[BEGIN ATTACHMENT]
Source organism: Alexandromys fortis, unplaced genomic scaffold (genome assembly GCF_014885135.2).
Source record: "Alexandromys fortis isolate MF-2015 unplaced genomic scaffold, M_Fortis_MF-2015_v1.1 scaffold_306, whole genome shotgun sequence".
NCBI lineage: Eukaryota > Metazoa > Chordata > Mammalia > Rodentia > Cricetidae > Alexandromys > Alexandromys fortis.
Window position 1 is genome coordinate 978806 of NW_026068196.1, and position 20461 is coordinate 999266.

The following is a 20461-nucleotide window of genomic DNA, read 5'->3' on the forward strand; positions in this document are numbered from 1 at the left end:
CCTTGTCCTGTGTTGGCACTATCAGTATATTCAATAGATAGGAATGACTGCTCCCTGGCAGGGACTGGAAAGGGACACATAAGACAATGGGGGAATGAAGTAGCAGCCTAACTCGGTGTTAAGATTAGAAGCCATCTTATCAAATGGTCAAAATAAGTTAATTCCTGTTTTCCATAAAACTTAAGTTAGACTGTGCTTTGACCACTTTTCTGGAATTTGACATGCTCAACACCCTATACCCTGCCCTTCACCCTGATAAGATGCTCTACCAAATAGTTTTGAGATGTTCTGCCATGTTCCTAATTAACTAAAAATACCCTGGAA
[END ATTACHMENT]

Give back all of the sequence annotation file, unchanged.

Source organism: Alexandromys fortis, unplaced genomic scaffold (genome assembly GCF_014885135.2).
Source record: "Alexandromys fortis isolate MF-2015 unplaced genomic scaffold, M_Fortis_MF-2015_v1.1 scaffold_306, whole genome shotgun sequence".
NCBI lineage: Eukaryota > Metazoa > Chordata > Mammalia > Rodentia > Cricetidae > Alexandromys > Alexandromys fortis.
Window position 1 is genome coordinate 978806 of NW_026068196.1, and position 20461 is coordinate 999266.

The following is a 20461-nucleotide window of genomic DNA, read 5'->3' on the forward strand; positions in this document are numbered from 1 at the left end:
CCTTGTCCTGTGTTGGCACTATCAGTATATTCAATAGATAGGAATGACTGCTCCCTGGCAGGGACTGGAAAGGGACACATAAGACAATGGGGGAATGAAGTAGCAGCCTAACTCGGTGTTAAGATTAGAAGCCATCTTATCAAATGGTCAAAATAAGTTAATTCCTGTTTTCCATAAAACTTAAGTTAGACTGTGCTTTGACCACTTTTCTGGAATTTGACATGCTCAACACCCTATACCCTGCCCTTCACCCTGATAAGATGCTCTACCAAATAGTTTTGAGATGTTCTGCCATGTTCCTAATTAACTAAAAATACCCTGGAA